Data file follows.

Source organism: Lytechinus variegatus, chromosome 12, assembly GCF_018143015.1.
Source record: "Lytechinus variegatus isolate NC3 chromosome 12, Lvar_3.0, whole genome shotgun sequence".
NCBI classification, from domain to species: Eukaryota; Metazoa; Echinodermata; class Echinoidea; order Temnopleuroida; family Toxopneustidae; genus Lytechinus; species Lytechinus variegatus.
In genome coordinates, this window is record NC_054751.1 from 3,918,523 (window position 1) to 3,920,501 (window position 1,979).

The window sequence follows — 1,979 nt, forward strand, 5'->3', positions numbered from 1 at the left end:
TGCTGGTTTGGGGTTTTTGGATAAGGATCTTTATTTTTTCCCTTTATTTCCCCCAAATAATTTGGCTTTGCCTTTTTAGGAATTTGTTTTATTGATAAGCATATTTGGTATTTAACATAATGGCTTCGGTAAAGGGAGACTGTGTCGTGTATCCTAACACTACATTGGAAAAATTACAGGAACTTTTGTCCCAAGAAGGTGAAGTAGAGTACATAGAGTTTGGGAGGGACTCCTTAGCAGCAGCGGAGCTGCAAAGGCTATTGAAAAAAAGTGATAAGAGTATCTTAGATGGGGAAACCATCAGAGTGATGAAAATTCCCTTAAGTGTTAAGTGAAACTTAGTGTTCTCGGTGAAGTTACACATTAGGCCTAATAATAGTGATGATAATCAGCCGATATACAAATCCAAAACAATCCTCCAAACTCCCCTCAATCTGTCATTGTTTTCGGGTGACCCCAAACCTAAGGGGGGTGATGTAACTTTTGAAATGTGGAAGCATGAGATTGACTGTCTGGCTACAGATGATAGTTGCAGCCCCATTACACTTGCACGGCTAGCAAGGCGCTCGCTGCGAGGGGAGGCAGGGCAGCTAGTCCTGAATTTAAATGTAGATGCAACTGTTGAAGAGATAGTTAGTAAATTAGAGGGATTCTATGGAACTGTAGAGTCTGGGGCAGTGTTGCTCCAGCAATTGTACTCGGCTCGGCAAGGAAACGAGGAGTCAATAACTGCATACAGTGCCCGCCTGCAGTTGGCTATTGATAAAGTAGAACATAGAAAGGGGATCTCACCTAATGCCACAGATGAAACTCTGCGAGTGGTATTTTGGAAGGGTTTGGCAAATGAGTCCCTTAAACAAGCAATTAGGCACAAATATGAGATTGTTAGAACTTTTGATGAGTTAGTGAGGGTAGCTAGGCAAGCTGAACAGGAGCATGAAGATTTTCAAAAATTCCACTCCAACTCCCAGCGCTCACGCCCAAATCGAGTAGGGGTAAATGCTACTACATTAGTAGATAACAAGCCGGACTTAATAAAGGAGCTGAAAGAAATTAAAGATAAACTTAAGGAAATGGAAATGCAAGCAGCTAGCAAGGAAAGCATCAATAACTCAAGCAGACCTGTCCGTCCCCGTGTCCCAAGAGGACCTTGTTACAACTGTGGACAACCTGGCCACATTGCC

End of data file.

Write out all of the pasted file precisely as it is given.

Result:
Source organism: Lytechinus variegatus, chromosome 12, assembly GCF_018143015.1.
Source record: "Lytechinus variegatus isolate NC3 chromosome 12, Lvar_3.0, whole genome shotgun sequence".
NCBI classification, from domain to species: Eukaryota; Metazoa; Echinodermata; class Echinoidea; order Temnopleuroida; family Toxopneustidae; genus Lytechinus; species Lytechinus variegatus.
In genome coordinates, this window is record NC_054751.1 from 3,918,523 (window position 1) to 3,920,501 (window position 1,979).

The window sequence follows — 1,979 nt, forward strand, 5'->3', positions numbered from 1 at the left end:
TGCTGGTTTGGGGTTTTTGGATAAGGATCTTTATTTTTTCCCTTTATTTCCCCCAAATAATTTGGCTTTGCCTTTTTAGGAATTTGTTTTATTGATAAGCATATTTGGTATTTAACATAATGGCTTCGGTAAAGGGAGACTGTGTCGTGTATCCTAACACTACATTGGAAAAATTACAGGAACTTTTGTCCCAAGAAGGTGAAGTAGAGTACATAGAGTTTGGGAGGGACTCCTTAGCAGCAGCGGAGCTGCAAAGGCTATTGAAAAAAAGTGATAAGAGTATCTTAGATGGGGAAACCATCAGAGTGATGAAAATTCCCTTAAGTGTTAAGTGAAACTTAGTGTTCTCGGTGAAGTTACACATTAGGCCTAATAATAGTGATGATAATCAGCCGATATACAAATCCAAAACAATCCTCCAAACTCCCCTCAATCTGTCATTGTTTTCGGGTGACCCCAAACCTAAGGGGGGTGATGTAACTTTTGAAATGTGGAAGCATGAGATTGACTGTCTGGCTACAGATGATAGTTGCAGCCCCATTACACTTGCACGGCTAGCAAGGCGCTCGCTGCGAGGGGAGGCAGGGCAGCTAGTCCTGAATTTAAATGTAGATGCAACTGTTGAAGAGATAGTTAGTAAATTAGAGGGATTCTATGGAACTGTAGAGTCTGGGGCAGTGTTGCTCCAGCAATTGTACTCGGCTCGGCAAGGAAACGAGGAGTCAATAACTGCATACAGTGCCCGCCTGCAGTTGGCTATTGATAAAGTAGAACATAGAAAGGGGATCTCACCTAATGCCACAGATGAAACTCTGCGAGTGGTATTTTGGAAGGGTTTGGCAAATGAGTCCCTTAAACAAGCAATTAGGCACAAATATGAGATTGTTAGAACTTTTGATGAGTTAGTGAGGGTAGCTAGGCAAGCTGAACAGGAGCATGAAGATTTTCAAAAATTCCACTCCAACTCCCAGCGCTCACGCCCAAATCGAGTAGGGGTAAATGCTACTACATTAGTAGATAACAAGCCGGACTTAATAAAGGAGCTGAAAGAAATTAAAGATAAACTTAAGGAAATGGAAATGCAAGCAGCTAGCAAGGAAAGCATCAATAACTCAAGCAGACCTGTCCGTCCCCGTGTCCCAAGAGGACCTTGTTACAACTGTGGACAACCTGGCCACATTGCC